Exercising professional courtesies is necessary for dispersed teams. In this article, we outline 10 virtual office etiquette tips that are common sense solutions for maintaining positive remote work relationships.
Virtual Office Etiquette: 10 Common Sense Tips
One of the many benefits of telecommuting is the freedom to work where you wish. However, whether you work in your home, a co-working space, or a coffee shop, working offsite can give rise to a whole new set of issues when relating to your virtual office employees, co-workers, and managers. Just like working onsite, when working from home you should be aware of professional norms and adhere to basic office etiquette.
Following some basic rules of courtesy, consideration, and respect can go a long way to ensure productive and harmonious remote working relationships. Here are 10 common sense tips to help you maneuver the potential pitfalls that come with working in a virtual office.
1. Pick the Appropriate Method of Communication
With the plethora of communication apps and technology available, it can be tricky to determine the best way to reach out to a colleague, client, or boss. It’s best to keep it simple and choose the most appropriate communication method to relay your message and convey sound virtual office etiquette.
For example, do you need to provide detailed information? Be mindful of your recipient’s time and send the information via email. This method allows the recipient to print the information for reference later while also giving you the space to provide all the information required. Remember to always keep emails professional, proofread your messages, and be concise.
Alternatively, do you have to relay an urgent message or need a quick response to a time-sensitive question? Avoid an endless chain of back and forth emails and pick up the telephone. Sometimes a well-placed phone call can save a lot of time and energy. Even if the call is not answered, you can avoid miscommunication by leaving a detailed message in an appropriate tone of voice.
2. Trust Your Colleagues and Staff
Do you dislike the feeling of someone constantly looking over your shoulder? Are you relieved that working remotely has delivered you from this uncomfortable fate? The members of your virtual team probably feel the same way. If you shoot off emails every hour for a project status or demand to know what your staff or colleagues are doing every second of the day, consider taking a virtual office etiquette cue to step back and allow people to do their jobs.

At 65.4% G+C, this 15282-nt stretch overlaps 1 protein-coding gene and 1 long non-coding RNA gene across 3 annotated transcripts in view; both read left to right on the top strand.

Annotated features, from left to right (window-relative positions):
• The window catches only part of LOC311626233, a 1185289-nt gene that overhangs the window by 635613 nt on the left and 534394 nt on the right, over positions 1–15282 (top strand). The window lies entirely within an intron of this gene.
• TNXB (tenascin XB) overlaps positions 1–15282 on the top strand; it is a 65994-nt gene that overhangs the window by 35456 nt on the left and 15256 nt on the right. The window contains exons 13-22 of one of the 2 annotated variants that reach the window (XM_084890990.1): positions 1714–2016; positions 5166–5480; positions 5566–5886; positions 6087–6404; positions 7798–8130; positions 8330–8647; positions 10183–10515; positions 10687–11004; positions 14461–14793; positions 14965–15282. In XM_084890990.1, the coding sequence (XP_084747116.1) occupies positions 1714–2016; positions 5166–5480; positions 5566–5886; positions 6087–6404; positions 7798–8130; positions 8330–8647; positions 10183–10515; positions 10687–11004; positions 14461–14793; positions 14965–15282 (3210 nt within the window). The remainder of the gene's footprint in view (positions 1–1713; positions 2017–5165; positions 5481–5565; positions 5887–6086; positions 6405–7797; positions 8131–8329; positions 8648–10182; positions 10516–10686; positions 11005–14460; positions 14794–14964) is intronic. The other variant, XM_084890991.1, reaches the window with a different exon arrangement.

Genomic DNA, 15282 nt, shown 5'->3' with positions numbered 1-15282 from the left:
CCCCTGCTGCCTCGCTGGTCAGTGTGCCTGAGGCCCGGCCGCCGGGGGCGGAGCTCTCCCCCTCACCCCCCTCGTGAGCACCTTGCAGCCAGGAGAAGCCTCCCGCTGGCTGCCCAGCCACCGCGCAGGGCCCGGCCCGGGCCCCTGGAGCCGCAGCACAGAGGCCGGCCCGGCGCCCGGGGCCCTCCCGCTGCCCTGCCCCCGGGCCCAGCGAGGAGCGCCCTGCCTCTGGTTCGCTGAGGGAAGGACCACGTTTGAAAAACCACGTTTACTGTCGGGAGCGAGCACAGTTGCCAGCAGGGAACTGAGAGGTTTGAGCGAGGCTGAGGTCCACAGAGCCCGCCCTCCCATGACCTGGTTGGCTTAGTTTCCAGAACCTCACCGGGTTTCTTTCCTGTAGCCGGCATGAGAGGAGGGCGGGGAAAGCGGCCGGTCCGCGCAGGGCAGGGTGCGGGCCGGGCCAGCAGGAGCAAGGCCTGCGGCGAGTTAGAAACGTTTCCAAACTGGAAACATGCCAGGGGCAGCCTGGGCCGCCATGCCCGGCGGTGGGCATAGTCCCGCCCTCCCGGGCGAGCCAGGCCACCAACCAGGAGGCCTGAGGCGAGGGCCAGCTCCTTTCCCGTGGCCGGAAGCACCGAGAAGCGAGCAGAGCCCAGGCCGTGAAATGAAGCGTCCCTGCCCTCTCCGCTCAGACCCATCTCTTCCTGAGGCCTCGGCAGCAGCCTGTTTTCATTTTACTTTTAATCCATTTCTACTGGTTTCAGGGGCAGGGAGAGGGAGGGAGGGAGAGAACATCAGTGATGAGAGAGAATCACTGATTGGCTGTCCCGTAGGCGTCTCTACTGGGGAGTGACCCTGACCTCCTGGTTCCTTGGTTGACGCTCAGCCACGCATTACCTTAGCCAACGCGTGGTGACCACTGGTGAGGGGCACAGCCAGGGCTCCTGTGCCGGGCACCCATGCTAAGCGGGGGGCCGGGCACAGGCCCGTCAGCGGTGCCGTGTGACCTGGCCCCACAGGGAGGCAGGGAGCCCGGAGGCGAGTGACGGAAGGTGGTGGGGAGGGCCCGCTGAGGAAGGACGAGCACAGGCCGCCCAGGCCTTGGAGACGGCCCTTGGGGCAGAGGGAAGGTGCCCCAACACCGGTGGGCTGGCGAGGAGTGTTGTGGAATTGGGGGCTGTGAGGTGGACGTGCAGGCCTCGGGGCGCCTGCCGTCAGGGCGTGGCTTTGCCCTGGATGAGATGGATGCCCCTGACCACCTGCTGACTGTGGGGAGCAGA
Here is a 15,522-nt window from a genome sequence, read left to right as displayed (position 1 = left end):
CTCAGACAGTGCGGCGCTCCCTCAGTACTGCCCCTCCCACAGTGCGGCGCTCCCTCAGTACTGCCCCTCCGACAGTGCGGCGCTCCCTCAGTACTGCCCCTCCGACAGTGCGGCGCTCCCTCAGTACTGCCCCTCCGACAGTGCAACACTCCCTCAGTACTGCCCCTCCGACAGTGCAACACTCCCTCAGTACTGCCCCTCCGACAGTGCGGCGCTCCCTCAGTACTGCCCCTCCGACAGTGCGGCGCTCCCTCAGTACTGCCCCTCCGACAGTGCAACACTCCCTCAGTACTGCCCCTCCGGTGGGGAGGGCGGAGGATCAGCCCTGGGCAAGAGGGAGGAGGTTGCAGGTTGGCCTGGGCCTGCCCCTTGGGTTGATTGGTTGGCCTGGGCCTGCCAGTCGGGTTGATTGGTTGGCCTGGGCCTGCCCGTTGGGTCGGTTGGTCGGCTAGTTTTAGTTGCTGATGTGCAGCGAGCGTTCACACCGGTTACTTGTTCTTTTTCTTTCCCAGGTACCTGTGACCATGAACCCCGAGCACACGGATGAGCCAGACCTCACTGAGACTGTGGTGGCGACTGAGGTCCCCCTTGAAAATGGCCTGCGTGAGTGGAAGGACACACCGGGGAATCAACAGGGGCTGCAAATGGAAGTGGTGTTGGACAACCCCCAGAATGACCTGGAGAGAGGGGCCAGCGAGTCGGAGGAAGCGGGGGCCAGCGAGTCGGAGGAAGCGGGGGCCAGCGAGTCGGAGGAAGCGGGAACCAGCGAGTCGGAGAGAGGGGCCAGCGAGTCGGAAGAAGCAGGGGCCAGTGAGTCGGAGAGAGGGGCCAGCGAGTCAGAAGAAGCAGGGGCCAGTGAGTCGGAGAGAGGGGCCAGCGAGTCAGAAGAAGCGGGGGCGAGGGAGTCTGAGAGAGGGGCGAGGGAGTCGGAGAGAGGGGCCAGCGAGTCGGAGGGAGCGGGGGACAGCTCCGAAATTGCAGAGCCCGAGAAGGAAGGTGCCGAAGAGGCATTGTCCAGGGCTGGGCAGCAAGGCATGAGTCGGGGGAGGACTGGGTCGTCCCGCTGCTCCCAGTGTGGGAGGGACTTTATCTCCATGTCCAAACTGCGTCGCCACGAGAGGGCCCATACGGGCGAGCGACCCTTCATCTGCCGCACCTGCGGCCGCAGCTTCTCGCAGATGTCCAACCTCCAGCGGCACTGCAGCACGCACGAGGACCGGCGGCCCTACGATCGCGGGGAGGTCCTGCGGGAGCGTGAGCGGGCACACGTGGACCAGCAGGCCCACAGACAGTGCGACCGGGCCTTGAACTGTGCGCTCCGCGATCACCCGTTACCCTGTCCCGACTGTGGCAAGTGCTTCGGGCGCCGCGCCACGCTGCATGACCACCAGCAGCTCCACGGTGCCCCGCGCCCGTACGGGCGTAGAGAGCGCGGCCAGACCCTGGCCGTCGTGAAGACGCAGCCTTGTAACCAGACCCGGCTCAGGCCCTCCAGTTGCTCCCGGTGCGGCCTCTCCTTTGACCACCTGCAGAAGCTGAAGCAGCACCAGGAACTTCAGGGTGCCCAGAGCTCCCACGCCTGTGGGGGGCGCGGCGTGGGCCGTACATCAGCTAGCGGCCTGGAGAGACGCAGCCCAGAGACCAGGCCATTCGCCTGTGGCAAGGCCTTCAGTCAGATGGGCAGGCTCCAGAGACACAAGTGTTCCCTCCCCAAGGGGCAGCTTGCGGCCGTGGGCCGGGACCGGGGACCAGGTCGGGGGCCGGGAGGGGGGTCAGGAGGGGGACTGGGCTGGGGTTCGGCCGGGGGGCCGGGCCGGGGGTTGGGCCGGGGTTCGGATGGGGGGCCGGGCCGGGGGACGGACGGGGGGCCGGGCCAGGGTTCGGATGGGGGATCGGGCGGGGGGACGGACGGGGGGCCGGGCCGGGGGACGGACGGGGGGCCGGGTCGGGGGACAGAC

When dealing with professionals with experience working in a virtual office, remember that each person has established their own workflow. Set a deadline or schedule a status email around the midpoint of a project. Focus on goals and accomplishments instead of employee activity. If the work gets done and deadlines are met, it shouldn’t matter if your remote teammates don’t work at the same speed or the same hours as you do.
3. Be Mindful of Time Zones
A virtual office means that employees and business owners can work remotely while simply being connected via the internet. With the rise of a global workforce and the popularity of the digital nomad lifestyle, the odds that your boss or colleagues don’t work in the same time zone have increased exponentially.
When deadlines roll around or if you have questions regarding an assignment, it can be tempting to expect an immediate response to a message or email. Keep in mind that different time zones will affect everything from response times to meeting availability. What may be a normal or reasonable hour in your time zone, may not be for your staff or remote team members.
This is where tools such as World Time Buddy can come in handy. This application can simultaneously compare the time zones across multiple locations. While scheduling staff for a virtual noon meeting in Los Angeles may seem reasonable, remember that if you are a U.S. based company and have a global workforce, your UK- or European-based team would most likely not be able to join because it would be late in the evening there.
To ensure everyone gets to participate in company meetings during regular business hours, consider shifting the schedule around during different time zones and provide the option of downloading a recording or transcript of the virtual meeting for remote workers unable to attend because of scheduling conflicts.
4. Don’t Brag
Are you one of the lucky few working comfortably from home in your pajamas or while traveling in the Bahamas? If you get the opportunity, fantastic! But remember that everyone doesn’t have this luxury. If you are a partial telecommuter, or one of the few remote staff members who have been able to transition to a permanent virtual office, your colleagues might end up resenting your fabulous telecommuting lifestyle.
Keeping your colleagues updated on your travels is great, but constantly bragging about how much better your life is now you’re not trapped in the office might be offputting to your colleagues.
5. Be Sensitive to Cultural Differences
Although it’s easy to fall into casual conversation when communicating with remote colleagues, it is important to consider today’s global workforce and remember that what may be a lighthearted joke in one area of the world can be considered an insult in another.
Taking the time to learn a bit about the cultural background, language, and traditions of clients, managers, and peers can alleviate tension and hurt feelings down the road.
Since major religious holidays or cultural events in other countries have the potential to affect productivity, it is vital to ensure all team members are aware of any scheduling restrictions. It also may be old-fashioned, but to be safe, when first joining a global workforce it is best to avoid discussing controversial topics, especially religion, politics, or sex, with international colleagues until you are more familiar with your peers and have familiarized yourself with the company culture.